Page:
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Landspace Fails to Reach Orbit with Milestone Private Chinese Launch
The private spaceflight company Landspace launched its first Zhuque-1 solid-propellant rocket on Oct. 27, 2018, but it failed to reach orbit.
Credit: Landspace

HELSINKI — Landspace suffered an issue with the third stage of its Zhuque-1 solid launch vehicle Saturday as it bid to become the first Chinese private launch company to reach orbit.

The three-stage Zhuque-1, named after the Vermillion Bird from Chinese mythology, lifted off from a mobile platform at the Jiuquan Satellite Launch Center, northwest China, at 4 a.m. Eastern (4 p.m. local time).

No live coverage or reporting was available, but space enthusiasts tracking Chinese launches attended, posting apparent images and footage of the launch on Sina Weibo, a Chinese Twitter-like microblogging service. [China Joins Private Space Race with Landmark OneSpace Rocket Launch]

After nominal first and second stages and fairing separation an issue with the third stage resulted in the spacecraft failing to achieve orbit, Landspace CEO Zhang Changwu confirmed to press at the site following the launch.

The lost payload was the Weila-1 ('Future') satellite with a mass of 10-30 kg for China Central Television (CCTV) and developed by Beijing MinoSpace Technology company, founded in 2017. The satellite was intended to be used by the broadcaster for a science outreach TV series.

The launch was China's 30th of 2018 and the first to fail to reach its intended orbit. The previous failure took place in July 2017 with a first-stage engine failure afflicting the second Long March 5, delaying major lunar exploration and space station missions. 

The Zhuque-1 orbital launch attempt was the first by a Chinese firm, following a government decision in late 2014 to open the space sector to private capital in the spheres of launch vehicles and small satellites.

The 19-meter-tall, 1.3-meter-diameter, 27-metric ton Zhuque-1 cost around $14 million to develop according to Chinese website thepaper.cn, following investment from partly-state-owned and private sector backers, and is targeting the emerging commercial space launch market for micro- and small satellites in China.

Landspace was previously planning to launch a different launch vehicle, named LS-1, and had in 2017 signed a contract with the Nordic company GOMspace to offer rideshare opportunities from the coast Wenchang launch center. However, a Chinese contractor providing crucial technology for the solid-propellant rocket ended cooperation with Landspace, prompting the development of Zhuque-1.

At least ten Chinese commercial launch companies are now operating, making for a crowded field of contenders, though at various stages of developing carrier rockets. 2018 has seen the first suborbital launches, with iSpace and OneSpace each carrying out two successful launches.

John Horack, the Neil Armstrong Chair in Aerospace Policy at the Ohio State University, told SpaceNews ahead of Saturday’s launch that, “there is no doubt that the commercial space launch market is real, and there is money to be made in almost all payload categories.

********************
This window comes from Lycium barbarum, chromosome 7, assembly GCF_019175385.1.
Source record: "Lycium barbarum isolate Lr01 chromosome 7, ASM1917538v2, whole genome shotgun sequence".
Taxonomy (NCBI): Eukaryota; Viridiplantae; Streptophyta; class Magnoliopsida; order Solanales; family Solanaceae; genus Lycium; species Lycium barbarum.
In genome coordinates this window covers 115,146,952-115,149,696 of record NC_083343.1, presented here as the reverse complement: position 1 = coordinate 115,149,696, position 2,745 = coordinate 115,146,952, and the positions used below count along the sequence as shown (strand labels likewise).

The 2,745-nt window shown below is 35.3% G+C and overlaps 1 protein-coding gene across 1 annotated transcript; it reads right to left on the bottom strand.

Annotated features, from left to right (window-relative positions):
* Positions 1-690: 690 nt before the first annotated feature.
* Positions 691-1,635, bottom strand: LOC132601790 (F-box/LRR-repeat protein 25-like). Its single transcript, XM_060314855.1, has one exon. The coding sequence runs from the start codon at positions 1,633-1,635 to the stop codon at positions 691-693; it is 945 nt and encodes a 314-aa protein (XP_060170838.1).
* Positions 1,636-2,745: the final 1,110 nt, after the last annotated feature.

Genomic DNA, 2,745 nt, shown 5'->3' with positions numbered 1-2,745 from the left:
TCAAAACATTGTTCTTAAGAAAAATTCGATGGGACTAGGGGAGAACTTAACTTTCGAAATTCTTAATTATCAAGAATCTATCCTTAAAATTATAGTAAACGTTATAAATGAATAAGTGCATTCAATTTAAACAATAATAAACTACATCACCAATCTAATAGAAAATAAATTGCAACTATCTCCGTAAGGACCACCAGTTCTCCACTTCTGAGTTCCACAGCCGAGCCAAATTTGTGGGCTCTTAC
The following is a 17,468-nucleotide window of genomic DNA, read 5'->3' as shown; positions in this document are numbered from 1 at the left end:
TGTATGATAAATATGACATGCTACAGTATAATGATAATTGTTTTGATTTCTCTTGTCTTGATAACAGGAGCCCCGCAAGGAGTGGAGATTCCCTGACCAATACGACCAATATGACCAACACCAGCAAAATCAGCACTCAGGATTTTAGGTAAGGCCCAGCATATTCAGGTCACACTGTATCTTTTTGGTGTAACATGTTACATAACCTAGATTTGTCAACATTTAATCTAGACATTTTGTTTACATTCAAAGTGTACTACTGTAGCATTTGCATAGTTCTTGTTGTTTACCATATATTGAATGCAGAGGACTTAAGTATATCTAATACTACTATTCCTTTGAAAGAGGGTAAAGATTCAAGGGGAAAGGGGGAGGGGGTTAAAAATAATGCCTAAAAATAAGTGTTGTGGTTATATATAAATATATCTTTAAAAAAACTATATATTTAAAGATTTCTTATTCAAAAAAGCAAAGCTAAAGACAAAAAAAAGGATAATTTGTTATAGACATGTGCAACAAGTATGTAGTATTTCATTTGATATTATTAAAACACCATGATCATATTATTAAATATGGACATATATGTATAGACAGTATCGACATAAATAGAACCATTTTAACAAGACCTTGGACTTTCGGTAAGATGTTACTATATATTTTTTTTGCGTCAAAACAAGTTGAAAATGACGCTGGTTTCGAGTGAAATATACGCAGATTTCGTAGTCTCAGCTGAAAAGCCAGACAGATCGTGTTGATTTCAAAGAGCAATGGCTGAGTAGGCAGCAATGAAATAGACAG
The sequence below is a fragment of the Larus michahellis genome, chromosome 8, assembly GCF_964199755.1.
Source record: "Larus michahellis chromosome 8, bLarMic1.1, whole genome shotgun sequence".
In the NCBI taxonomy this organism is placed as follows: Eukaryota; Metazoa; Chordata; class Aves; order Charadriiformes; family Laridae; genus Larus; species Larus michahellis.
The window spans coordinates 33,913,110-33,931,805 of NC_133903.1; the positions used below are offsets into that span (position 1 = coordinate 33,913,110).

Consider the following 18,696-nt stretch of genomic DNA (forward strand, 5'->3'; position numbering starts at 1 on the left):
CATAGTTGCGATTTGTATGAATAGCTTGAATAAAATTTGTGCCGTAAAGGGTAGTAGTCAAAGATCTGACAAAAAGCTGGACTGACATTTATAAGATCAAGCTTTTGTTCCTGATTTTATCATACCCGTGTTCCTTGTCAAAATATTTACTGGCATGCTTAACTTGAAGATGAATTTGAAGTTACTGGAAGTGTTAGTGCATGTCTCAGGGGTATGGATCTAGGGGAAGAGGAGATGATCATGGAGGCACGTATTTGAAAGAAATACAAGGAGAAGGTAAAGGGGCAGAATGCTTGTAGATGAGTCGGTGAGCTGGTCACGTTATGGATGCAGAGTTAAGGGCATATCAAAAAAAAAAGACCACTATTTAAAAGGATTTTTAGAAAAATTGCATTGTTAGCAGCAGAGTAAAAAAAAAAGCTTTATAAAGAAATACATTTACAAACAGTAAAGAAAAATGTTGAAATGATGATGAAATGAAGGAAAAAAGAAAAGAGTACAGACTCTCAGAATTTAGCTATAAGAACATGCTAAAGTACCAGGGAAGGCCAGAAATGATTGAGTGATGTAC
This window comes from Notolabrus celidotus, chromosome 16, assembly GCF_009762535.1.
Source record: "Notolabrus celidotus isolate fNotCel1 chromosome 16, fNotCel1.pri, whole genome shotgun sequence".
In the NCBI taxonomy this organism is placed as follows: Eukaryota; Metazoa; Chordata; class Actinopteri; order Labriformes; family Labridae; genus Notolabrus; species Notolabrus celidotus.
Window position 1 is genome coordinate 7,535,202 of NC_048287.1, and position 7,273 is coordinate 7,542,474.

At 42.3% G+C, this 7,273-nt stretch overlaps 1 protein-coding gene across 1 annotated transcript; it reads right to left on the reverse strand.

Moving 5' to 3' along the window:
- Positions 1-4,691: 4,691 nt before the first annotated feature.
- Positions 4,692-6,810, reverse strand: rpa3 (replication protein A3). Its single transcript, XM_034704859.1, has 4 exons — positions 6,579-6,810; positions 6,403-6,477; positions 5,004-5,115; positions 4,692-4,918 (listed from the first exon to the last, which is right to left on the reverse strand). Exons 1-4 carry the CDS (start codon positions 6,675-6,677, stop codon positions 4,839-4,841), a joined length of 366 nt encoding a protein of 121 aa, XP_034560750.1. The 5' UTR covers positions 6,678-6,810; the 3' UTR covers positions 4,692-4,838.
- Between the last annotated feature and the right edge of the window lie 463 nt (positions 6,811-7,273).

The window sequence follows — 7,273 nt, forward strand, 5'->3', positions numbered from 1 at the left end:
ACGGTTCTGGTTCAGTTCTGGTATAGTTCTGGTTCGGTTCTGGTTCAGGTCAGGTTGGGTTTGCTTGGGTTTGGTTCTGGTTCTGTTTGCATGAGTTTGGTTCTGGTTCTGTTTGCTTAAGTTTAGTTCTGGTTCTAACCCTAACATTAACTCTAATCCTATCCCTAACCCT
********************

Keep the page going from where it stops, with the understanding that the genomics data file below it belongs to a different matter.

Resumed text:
Horack notes however that commercial markets are hard to predict and in particular the factors of, “cost, ease of transaction, and reliability are the three main factors I see at play to drive success for Landspace and others.”

OneSpace, with facilities in the capital Beijing and Chongqing, southwest China, appears set to make the next attempt at a fully successful orbital launch following the test-firing of fourth stage engines for its OS-M rocket—designed to carry a 205-kilogram payload to 300-kilometer low Earth orbit—on Oct. 23.

A OneSpace representative confirmed to SpaceNews that the company is looking to launch its first OS-M near the end of 2018, having already tested first stage and other engines from July onwards.

Even with early success there will be a long way to go for Landspace, OneSpace and others before becoming truly competitive.

“Reliability is only built up over time, and therefore launch cadence and experience will have to be acquired before reliability can be truly assessed for Landspace or any other launch company. One should expect failures, as this is not an easy business. SpaceX, Orbital, Virgin, and others have all dealt with this,” Horack said, adding that, “early failures can sink a company almost before they start.”

Landspace had stated at the International Astronautical Congress in Bremen, Germany, earlier this month that it saw its future in the development of medium-lift launchers powered by liquid methane and liquid oxygen propellant.

The two-stage Zhuque-2 (ZQ-2), which Landspace aims to manufacture next year and launch for the first time in 2020, will measure 48.8-meters tall with a diameter of 3.35 meters and be capable of delivering a 4,000-kilogram payload capacity to a 200-kilometer low Earth orbit and 2,000 kilograms to 500-kilometer SSO, using 80-ton and 10-ton methalox engines.

It is not immediately clear how Saturday’s launch issue will affect financing for development of the rocket or future launchers planned for the series, and if and when a second Zhuque-1 solid rocket launch could take place.

Landspace had announced plans to further, larger Zhuque-2 series three-stage rockets—using variable thrust engines to allow attempting vertical landings and reuse of first stages—capable of carrying up to 32,000 kilograms to 200-kilometer low Earth orbit. Saturday’s setback underlines that there are huge challenges in living up to such ambitions.

This story was provided by SpaceNews, dedicated to covering all aspects of the space industry.